The TSA Now Has a More Private Body Scanner
A modest proposal to give us something we rarely get back in the digital age: our privacy.
The first time an airline worker stared at my naked body on a scanner, it freaked me out. I'm not a modest person, nor one to get particularly riled up about privacy. I knew the employee staring at me was in another room, and I knew other passengers couldn't see me. Still, I'd seen the pictures—they left nothing to the imagination.
Less than six months later, I'm getting a little bit of my privacy back. The Transportation Security Administration just announced that new software will "enhance privacy by eliminating passenger-specific images." Which is to say, airport scanners will create images that look like computer-generated cutouts rather than creepy nude x-rays. It will be PG enough to show on a monitor next to you as you're scanned, but the scanner can still "auto-detect items that could pose a potential threat." The TSA press release promises, "Passengers are able to view the same outline that the TSA officer sees." It doesn't even show a body unless you have a suspicious item; if you pass, nothing but an "OK" pops up on the screen.
When technology is involved, "privacy" becomes a nebulous term: Is it truly private if people can't see your naked body, but a computer has thoroughly scrutinized it? ("If you're scanned through your clothes, and no human being is there to view the image, have you been rendered naked?" Slate asks.) Also, I'm wondering how those little pink and blue buttons work—what if a passenger's gender is unclear, or doesn't fit into those two categories?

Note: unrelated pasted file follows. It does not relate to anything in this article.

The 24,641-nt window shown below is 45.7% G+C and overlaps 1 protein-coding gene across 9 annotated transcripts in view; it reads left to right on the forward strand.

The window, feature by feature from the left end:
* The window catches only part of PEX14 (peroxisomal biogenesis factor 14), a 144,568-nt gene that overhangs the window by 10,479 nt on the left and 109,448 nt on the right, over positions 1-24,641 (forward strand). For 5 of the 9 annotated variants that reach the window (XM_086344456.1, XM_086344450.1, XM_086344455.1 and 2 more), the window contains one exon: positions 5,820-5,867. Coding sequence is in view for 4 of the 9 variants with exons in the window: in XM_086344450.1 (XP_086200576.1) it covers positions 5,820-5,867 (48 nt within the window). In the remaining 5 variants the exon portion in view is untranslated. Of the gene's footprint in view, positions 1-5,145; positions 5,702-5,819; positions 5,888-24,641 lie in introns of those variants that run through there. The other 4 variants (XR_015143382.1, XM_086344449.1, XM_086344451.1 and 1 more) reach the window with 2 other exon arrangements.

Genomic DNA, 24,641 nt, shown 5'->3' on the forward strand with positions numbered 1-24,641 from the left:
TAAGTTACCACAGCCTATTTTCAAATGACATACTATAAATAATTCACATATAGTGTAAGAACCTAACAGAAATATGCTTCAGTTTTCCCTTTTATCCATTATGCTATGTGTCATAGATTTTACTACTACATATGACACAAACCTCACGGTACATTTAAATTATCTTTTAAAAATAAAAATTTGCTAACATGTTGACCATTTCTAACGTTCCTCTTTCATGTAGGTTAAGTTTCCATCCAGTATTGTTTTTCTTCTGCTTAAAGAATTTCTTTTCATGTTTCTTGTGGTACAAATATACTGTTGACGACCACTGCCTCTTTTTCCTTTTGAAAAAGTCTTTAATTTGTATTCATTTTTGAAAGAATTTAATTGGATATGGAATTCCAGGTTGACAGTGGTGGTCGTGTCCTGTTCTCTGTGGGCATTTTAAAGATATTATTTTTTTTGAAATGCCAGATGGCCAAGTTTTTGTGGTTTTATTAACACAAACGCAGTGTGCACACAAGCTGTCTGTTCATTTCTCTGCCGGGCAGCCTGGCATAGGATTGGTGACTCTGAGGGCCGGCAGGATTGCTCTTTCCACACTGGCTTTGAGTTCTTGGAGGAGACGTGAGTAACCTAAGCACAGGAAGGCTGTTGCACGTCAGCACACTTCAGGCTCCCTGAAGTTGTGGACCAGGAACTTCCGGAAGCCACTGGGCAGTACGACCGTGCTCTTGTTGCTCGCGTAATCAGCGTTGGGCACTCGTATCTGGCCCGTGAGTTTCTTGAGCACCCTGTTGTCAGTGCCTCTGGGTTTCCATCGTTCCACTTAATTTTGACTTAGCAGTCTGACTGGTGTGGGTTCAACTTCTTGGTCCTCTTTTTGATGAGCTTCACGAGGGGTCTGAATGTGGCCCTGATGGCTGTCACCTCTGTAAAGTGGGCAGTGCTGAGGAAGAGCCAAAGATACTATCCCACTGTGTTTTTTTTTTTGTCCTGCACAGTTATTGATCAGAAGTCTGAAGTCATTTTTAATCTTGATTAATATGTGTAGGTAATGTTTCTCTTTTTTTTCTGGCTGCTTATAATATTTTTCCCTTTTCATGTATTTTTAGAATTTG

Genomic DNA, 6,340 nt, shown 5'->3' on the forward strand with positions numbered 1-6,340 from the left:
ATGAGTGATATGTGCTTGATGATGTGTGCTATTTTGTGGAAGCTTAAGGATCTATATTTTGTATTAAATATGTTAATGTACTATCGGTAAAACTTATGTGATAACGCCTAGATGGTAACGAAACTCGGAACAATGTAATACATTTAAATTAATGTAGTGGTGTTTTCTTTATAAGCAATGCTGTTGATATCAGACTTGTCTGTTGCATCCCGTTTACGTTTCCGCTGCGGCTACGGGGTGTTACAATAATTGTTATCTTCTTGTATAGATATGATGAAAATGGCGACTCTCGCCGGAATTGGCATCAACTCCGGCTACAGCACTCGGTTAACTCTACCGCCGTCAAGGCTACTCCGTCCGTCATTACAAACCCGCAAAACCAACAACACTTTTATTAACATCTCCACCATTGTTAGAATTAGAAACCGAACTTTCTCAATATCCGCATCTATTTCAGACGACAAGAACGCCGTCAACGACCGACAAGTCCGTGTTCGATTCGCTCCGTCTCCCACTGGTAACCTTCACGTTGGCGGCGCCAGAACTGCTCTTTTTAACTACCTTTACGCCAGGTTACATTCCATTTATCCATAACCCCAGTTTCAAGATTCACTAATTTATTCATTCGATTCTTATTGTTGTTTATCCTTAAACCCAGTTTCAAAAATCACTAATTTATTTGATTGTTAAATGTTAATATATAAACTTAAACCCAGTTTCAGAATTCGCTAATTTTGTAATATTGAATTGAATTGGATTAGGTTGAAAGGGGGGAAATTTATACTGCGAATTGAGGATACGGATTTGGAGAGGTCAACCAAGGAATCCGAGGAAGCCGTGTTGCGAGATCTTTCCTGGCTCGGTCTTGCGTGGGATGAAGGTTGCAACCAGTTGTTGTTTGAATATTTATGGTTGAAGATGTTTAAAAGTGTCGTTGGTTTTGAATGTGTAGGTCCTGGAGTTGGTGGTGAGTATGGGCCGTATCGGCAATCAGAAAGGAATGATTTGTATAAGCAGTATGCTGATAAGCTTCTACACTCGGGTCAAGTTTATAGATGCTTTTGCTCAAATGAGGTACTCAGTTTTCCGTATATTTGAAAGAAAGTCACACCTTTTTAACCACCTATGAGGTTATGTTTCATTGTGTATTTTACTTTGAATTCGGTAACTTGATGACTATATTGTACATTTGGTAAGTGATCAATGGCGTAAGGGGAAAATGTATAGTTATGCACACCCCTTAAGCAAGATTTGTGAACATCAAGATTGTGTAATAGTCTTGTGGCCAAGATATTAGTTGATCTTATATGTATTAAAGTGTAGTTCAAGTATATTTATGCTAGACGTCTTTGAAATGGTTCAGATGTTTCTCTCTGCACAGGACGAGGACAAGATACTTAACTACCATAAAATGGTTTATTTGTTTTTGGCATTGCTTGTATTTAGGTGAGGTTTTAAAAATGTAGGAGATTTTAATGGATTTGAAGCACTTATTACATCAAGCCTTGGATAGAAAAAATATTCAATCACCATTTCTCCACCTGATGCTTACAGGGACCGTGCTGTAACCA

Despite these lingering questions, the new, generic outline makes me feel a whole lot better. When the original, more graphic scans were introduced, the outcry was relatively modest (so to speak), and the courts recently upheld the constitutionality of naked body scans. The TSA, in particular, has been ramping up invasive security measures at airports ever since September 11. So this new development is a pleasant surprise.
Of course, doing away with the x-rated x-ray technology means that the TSA doesn't need to have extra officers hidden in that room anymore. Given its budget crunch, the agency probably didn't grant us more privacy out of the goodness of its heart. Still, I'm glad no one will be staring at me unclothed the next time I get on a plane. No one human, at least.